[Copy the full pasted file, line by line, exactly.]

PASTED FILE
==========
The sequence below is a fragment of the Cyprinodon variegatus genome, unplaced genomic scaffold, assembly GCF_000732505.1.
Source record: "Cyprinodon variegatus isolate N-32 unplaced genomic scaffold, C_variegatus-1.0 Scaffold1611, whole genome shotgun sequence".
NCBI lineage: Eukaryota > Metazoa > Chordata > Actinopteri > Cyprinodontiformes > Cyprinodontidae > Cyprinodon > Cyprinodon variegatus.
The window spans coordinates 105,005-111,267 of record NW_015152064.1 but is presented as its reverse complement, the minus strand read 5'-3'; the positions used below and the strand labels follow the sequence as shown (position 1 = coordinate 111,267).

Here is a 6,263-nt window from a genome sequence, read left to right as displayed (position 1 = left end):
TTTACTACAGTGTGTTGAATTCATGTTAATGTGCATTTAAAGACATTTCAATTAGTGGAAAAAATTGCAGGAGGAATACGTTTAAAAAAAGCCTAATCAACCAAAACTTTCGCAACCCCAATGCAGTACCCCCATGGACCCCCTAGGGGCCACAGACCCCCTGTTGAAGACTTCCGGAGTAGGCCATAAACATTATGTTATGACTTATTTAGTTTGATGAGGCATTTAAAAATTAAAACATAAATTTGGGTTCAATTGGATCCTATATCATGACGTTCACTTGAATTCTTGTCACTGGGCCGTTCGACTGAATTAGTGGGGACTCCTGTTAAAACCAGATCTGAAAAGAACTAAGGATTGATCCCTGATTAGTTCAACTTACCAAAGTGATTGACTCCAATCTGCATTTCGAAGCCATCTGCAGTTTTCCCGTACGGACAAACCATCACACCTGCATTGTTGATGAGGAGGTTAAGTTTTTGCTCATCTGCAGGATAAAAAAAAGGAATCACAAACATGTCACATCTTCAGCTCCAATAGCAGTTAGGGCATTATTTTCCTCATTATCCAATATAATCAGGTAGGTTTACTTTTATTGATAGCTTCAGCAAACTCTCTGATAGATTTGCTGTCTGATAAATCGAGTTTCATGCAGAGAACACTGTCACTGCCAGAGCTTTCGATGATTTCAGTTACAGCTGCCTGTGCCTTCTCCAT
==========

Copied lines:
The sequence below is a fragment of the Cyprinodon variegatus genome, unplaced genomic scaffold, assembly GCF_000732505.1.
Source record: "Cyprinodon variegatus isolate N-32 unplaced genomic scaffold, C_variegatus-1.0 Scaffold1611, whole genome shotgun sequence".
NCBI lineage: Eukaryota > Metazoa > Chordata > Actinopteri > Cyprinodontiformes > Cyprinodontidae > Cyprinodon > Cyprinodon variegatus.
The window spans coordinates 105,005-111,267 of record NW_015152064.1 but is presented as its reverse complement, the minus strand read 5'-3'; the positions used below and the strand labels follow the sequence as shown (position 1 = coordinate 111,267).

Here is a 6,263-nt window from a genome sequence, read left to right as displayed (position 1 = left end):
TTTACTACAGTGTGTTGAATTCATGTTAATGTGCATTTAAAGACATTTCAATTAGTGGAAAAAATTGCAGGAGGAATACGTTTAAAAAAAGCCTAATCAACCAAAACTTTCGCAACCCCAATGCAGTACCCCCATGGACCCCCTAGGGGCCACAGACCCCCTGTTGAAGACTTCCGGAGTAGGCCATAAACATTATGTTATGACTTATTTAGTTTGATGAGGCATTTAAAAATTAAAACATAAATTTGGGTTCAATTGGATCCTATATCATGACGTTCACTTGAATTCTTGTCACTGGGCCGTTCGACTGAATTAGTGGGGACTCCTGTTAAAACCAGATCTGAAAAGAACTAAGGATTGATCCCTGATTAGTTCAACTTACCAAAGTGATTGACTCCAATCTGCATTTCGAAGCCATCTGCAGTTTTCCCGTACGGACAAACCATCACACCTGCATTGTTGATGAGGAGGTTAAGTTTTTGCTCATCTGCAGGATAAAAAAAAGGAATCACAAACATGTCACATCTTCAGCTCCAATAGCAGTTAGGGCATTATTTTCCTCATTATCCAATATAATCAGGTAGGTTTACTTTTATTGATAGCTTCAGCAAACTCTCTGATAGATTTGCTGTCTGATAAATCGAGTTTCATGCAGAGAACACTGTCACTGCCAGAGCTTTCGATGATTTCAGTTACAGCTGCCTGTGCCTTCTCCAT